How To Prevent CTE And Concussions

Chronic traumatic encephalopathy (CTE) is a degenerating disease of the brain most common with military veterans, athletes, and individuals who experience frequent brain traumas. Tau proteins tend to form clumps in CTE, which slowly spreads all over one's brain thus killing healthy brain cells. Chronic traumatic encephalopathy can occur in young individuals as young as seventeen years old, though symptoms do not appear immediately until years after the occurrence of head collisions. In 1928, Dr. Harrison Martland described CTE as 'punch drunk syndrome,' which was mostly experienced by boxers.

On the other hand, concussions, which are also termed as mild traumatic brain injuries, are vicious shocks resulting from heavy blows on one's head, which ephemerally affects the functioning of the brain.

Recognize The Signs


Knowledge of chronic traumatic encephalopathy and concussions is essential in helping you avoid head injuries. Most young individuals might suffer from concussions and CTE due to minor bicycle accidents. It is essential for us to equip ourselves with the skills to recognize the signs of a concussion and chronic traumatic encephalopathy as well as ways of preventing these conditions for this reason. The symptoms depicted by most concussion patients are a loss of memory, head pain, blurred vision, and dizziness. Advanced cases of concussions result in CTE, which causes gradual brain deterioration over the years. It also creates the swelling and the enlargement of the other segments of the brain due to the spreading of tau protein clumps all over the mind.

Seek Medical Assistance


Chronic traumatic encephalopathy patients show a range of signs and symptoms such as loss of memory and behavioral control, impaired motor and balance skills, depression, impaired judgments, and aggression. A CTE patient is also mostly like to suffer from cognitive disorders such as Alzheimer's and dementia. The early signs and symptoms appear in a patient's late twenties and thirties. The symptoms depicted at this stage cause tremendous change in the patient's behavioral control problems, paranoia, depression, and aggressiveness.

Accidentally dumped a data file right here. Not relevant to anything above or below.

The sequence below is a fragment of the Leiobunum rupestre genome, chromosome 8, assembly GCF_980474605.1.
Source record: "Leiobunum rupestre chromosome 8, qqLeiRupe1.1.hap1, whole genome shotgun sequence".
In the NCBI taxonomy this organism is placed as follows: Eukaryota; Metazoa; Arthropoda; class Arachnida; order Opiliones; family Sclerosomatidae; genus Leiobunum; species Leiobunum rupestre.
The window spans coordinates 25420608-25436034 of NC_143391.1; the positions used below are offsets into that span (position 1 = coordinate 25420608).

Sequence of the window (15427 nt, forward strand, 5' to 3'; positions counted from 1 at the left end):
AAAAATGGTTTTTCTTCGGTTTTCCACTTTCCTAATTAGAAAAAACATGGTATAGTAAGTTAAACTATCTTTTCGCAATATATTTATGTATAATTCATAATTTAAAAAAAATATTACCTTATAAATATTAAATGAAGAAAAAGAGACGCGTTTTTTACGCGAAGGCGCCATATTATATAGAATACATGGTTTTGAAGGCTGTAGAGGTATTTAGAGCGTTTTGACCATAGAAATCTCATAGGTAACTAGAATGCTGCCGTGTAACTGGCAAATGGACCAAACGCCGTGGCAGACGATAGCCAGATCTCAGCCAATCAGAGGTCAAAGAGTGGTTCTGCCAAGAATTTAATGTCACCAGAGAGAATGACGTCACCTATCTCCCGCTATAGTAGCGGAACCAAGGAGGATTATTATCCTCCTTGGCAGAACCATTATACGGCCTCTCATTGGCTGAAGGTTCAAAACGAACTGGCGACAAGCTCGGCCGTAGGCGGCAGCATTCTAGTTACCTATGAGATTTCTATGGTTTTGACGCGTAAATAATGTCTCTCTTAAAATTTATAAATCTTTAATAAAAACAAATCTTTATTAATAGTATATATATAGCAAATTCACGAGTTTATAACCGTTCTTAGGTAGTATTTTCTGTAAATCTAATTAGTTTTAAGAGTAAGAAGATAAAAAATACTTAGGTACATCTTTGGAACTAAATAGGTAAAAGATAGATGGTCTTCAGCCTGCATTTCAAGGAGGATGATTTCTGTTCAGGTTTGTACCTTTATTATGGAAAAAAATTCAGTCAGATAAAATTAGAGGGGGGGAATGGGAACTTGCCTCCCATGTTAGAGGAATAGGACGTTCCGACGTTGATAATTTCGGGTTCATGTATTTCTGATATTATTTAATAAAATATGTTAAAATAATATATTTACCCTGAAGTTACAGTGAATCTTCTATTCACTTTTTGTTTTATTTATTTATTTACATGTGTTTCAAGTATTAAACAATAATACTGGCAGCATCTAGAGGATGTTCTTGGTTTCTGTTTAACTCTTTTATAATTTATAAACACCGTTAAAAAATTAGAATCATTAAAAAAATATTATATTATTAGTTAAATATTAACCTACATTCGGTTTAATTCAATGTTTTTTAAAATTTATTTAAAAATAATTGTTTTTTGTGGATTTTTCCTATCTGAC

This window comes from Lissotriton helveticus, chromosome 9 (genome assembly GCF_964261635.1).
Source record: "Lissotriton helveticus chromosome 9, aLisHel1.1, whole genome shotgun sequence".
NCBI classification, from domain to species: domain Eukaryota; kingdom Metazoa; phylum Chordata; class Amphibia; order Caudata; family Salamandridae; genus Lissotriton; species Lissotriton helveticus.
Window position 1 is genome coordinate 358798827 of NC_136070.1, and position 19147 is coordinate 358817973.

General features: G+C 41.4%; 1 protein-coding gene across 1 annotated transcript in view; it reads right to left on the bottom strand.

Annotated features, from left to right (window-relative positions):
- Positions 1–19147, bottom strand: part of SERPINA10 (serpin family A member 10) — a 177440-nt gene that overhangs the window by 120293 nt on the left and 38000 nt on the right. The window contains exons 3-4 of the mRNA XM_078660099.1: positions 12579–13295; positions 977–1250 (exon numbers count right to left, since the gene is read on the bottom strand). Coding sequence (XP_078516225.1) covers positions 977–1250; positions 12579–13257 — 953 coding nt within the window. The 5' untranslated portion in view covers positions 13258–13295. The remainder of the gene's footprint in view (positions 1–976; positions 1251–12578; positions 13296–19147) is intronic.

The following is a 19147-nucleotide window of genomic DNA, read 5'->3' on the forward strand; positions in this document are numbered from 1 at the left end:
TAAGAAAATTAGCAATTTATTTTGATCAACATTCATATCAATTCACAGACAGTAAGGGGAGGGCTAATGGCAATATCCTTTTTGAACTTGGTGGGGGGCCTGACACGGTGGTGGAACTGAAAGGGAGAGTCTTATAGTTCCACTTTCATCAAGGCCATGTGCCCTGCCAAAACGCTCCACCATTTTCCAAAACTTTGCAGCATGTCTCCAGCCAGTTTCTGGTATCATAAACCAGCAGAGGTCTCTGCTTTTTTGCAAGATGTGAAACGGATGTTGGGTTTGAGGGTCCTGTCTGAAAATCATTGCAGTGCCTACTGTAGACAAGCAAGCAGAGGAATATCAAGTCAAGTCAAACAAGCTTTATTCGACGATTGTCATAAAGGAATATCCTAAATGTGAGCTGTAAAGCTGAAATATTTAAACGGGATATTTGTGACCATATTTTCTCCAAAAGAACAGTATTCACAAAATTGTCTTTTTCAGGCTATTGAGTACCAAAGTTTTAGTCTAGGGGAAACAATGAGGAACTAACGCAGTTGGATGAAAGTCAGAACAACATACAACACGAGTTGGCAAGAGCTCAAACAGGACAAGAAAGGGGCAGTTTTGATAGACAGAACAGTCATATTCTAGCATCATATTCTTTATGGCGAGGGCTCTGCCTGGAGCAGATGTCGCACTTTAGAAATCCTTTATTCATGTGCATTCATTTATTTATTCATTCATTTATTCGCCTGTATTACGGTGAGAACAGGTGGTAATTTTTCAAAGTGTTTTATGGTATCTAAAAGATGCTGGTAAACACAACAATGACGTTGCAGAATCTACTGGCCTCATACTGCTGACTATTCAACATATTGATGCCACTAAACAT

Seek medical assistance as soon as possible if you have any of the warning signs. Progression of the disease makes the patient experience memory and thinking problems such as confusion and progressive dementia. These cognitive symptoms appear later than the behavioral and mood symptoms. Research shows the cognitive symptoms show their first appearance during the patient's forties and fifties.

Closely Monitor The Person After A Head Injury


Athletes are not the only ones who at risk of concussions and chronic traumatic encephalopathy. Young children can suffer from either condition as well. In fact, everyone is at risk of suffering from concussions and CTE. For this reason, everyone needs to be equipped with ways of preventing these condition. First and foremost, the best preventive measure is creating public awareness through education. Be sure to monitor someone closely after a head injury as well to be on top of the situation.

The world at large should be educated about chronic traumatic encephalopathy and concussions. There are so many individuals out there who have no idea what these two conditions are. You should, therefore, carry the burden of educating as many people as you can. Let them know what CTE and concussions are, how they can be contracted, their signs and symptoms, and most importantly equip them with possible prevention measures.

Wear Protective Gear


Wearing the right equipment at all times even during practice is very important, as no one can tell when danger will befall them. Therefore, wearing the proper equipment keeps you protected from concussions in case you accidentally hit your head against something or someone.

This equipment may include wearing helmets, which protect you from traumatizing head injuries and damage such as skull fractures. Always wear protective gear even when riding your bicycle. In case you hit your head while wearing a helmet, carefully monitor yourself to check for any signs and symptoms of concussions.

Play Non-Contact Sports Or Activities


Individuals should play non-contact sports or activities to avoid instances of head collisions. If contact games cannot be avoided, consider the incorporation of neck strengthening physical activity into training, learning proper techniques to prevent frequent head impacts, and discourage aggressiveness while in practice and during games.

These prevention measures will significantly save you from suffering from concussions and chronic traumatic encephalopathy. Also, in case a head injury occurs, have close monitoring done on you and further seek medical assistance to avoid future complications. Besides, the playfields should be carefully examined for the detection of different spots to prevent the occurrence of future injuries.


    HealthPrep Staff